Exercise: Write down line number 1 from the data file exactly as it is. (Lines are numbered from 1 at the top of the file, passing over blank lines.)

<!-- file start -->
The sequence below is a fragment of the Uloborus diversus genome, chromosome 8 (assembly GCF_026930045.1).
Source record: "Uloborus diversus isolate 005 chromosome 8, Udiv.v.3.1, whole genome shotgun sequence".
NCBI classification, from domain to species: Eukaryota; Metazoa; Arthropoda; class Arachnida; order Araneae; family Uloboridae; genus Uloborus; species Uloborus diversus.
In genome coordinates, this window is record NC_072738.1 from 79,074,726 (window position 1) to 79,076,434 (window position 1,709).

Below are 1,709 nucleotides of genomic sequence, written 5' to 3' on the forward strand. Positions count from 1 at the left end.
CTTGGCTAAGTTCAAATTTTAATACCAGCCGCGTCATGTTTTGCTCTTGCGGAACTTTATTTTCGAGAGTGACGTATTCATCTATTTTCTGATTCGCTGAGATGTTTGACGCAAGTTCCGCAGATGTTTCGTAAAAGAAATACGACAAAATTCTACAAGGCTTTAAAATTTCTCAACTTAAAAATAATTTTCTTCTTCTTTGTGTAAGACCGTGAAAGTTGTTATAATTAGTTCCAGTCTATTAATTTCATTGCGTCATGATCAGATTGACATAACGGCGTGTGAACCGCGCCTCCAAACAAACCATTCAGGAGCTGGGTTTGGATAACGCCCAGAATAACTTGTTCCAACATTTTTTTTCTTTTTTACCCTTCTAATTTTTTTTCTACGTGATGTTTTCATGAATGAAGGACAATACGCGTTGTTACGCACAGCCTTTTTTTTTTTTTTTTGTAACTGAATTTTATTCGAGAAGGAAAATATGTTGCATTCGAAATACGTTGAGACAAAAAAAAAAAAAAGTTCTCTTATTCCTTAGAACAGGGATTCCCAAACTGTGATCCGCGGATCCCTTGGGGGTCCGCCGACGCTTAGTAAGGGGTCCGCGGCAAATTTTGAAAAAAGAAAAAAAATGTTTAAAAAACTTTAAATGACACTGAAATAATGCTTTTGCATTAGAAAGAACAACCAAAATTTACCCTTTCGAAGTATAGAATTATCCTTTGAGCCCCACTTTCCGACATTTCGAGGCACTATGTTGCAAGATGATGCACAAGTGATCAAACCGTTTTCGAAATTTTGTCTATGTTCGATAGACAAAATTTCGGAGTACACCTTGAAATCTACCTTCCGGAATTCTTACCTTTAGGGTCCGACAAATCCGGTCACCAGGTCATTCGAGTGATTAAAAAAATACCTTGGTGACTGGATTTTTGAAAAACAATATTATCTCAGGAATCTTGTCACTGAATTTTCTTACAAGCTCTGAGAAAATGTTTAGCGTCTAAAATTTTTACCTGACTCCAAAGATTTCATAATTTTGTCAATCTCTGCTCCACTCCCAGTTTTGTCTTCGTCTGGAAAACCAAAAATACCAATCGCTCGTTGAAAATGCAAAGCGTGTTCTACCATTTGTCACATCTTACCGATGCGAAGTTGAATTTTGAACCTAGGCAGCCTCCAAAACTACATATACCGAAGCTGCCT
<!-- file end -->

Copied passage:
The sequence below is a fragment of the Uloborus diversus genome, chromosome 8 (assembly GCF_026930045.1).